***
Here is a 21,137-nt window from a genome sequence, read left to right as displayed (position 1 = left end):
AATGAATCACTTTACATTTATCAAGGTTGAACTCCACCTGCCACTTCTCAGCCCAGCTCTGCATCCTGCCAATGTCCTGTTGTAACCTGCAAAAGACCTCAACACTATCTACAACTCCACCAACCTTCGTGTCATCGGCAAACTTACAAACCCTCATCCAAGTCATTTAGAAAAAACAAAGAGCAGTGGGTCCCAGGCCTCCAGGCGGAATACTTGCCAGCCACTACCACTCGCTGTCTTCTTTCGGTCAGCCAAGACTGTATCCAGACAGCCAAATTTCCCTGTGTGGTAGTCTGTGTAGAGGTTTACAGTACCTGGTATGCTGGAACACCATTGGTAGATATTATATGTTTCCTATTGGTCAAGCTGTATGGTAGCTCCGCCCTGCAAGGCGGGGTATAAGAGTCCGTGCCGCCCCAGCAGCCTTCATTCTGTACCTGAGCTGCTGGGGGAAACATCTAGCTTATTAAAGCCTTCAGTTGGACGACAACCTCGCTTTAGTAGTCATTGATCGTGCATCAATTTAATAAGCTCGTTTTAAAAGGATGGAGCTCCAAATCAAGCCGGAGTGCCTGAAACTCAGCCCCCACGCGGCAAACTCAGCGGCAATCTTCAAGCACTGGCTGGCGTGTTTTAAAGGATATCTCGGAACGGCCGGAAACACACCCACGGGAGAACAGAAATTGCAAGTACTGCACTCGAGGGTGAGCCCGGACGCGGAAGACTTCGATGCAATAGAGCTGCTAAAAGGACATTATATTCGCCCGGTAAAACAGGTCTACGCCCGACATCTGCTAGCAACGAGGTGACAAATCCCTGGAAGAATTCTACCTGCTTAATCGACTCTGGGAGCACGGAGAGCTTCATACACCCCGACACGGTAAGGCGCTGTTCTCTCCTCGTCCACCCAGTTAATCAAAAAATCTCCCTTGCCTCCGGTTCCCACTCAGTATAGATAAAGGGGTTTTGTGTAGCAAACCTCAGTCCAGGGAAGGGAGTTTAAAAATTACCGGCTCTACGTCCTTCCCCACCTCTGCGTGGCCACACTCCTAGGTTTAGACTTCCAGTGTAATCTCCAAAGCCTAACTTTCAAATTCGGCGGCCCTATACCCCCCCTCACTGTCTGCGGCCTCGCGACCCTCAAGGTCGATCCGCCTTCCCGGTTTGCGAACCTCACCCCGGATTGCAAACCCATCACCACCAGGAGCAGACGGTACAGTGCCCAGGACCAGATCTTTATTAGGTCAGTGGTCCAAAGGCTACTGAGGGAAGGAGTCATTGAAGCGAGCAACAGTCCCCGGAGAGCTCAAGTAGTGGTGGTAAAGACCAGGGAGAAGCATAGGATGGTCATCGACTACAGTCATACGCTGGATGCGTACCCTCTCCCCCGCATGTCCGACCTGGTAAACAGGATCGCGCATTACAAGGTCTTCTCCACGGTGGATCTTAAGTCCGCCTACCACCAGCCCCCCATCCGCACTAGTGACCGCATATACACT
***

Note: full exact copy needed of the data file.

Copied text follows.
Here is a 21,137-nt window from a genome sequence, read left to right as displayed (position 1 = left end):
AATGAATCACTTTACATTTATCAAGGTTGAACTCCACCTGCCACTTCTCAGCCCAGCTCTGCATCCTGCCAATGTCCTGTTGTAACCTGCAAAAGACCTCAACACTATCTACAACTCCACCAACCTTCGTGTCATCGGCAAACTTACAAACCCTCATCCAAGTCATTTAGAAAAAACAAAGAGCAGTGGGTCCCAGGCCTCCAGGCGGAATACTTGCCAGCCACTACCACTCGCTGTCTTCTTTCGGTCAGCCAAGACTGTATCCAGACAGCCAAATTTCCCTGTGTGGTAGTCTGTGTAGAGGTTTACAGTACCTGGTATGCTGGAACACCATTGGTAGATATTATATGTTTCCTATTGGTCAAGCTGTATGGTAGCTCCGCCCTGCAAGGCGGGGTATAAGAGTCCGTGCCGCCCCAGCAGCCTTCATTCTGTACCTGAGCTGCTGGGGGAAACATCTAGCTTATTAAAGCCTTCAGTTGGACGACAACCTCGCTTTAGTAGTCATTGATCGTGCATCAATTTAATAAGCTCGTTTTAAAAGGATGGAGCTCCAAATCAAGCCGGAGTGCCTGAAACTCAGCCCCCACGCGGCAAACTCAGCGGCAATCTTCAAGCACTGGCTGGCGTGTTTTAAAGGATATCTCGGAACGGCCGGAAACACACCCACGGGAGAACAGAAATTGCAAGTACTGCACTCGAGGGTGAGCCCGGACGCGGAAGACTTCGATGCAATAGAGCTGCTAAAAGGACATTATATTCGCCCGGTAAAACAGGTCTACGCCCGACATCTGCTAGCAACGAGGTGACAAATCCCTGGAAGAATTCTACCTGCTTAATCGACTCTGGGAGCACGGAGAGCTTCATACACCCCGACACGGTAAGGCGCTGTTCTCTCCTCGTCCACCCAGTTAATCAAAAAATCTCCCTTGCCTCCGGTTCCCACTCAGTATAGATAAAGGGGTTTTGTGTAGCAAACCTCAGTCCAGGGAAGGGAGTTTAAAAATTACCGGCTCTACGTCCTTCCCCACCTCTGCGTGGCCACACTCCTAGGTTTAGACTTCCAGTGTAATCTCCAAAGCCTAACTTTCAAATTCGGCGGCCCTATACCCCCCCTCACTGTCTGCGGCCTCGCGACCCTCAAGGTCGATCCGCCTTCCCGGTTTGCGAACCTCACCCCGGATTGCAAACCCATCACCACCAGGAGCAGACGGTACAGTGCCCAGGACCAGATCTTTATTAGGTCAGTGGTCCAAAGGCTACTGAGGGAAGGAGTCATTGAAGCGAGCAACAGTCCCCGGAGAGCTCAAGTAGTGGTGGTAAAGACCAGGGAGAAGCATAGGATGGTCATCGACTACAGTCATACGCTGGATGCGTACCCTCTCCCCCGCATGTCCGACCTGGTAAACAGGATCGCGCATTACAAGGTCTTCTCCACGGTGGATCTTAAGTCCGCCTACCACCAGCCCCCCATCCGCACTAGTGACCGCATATACACT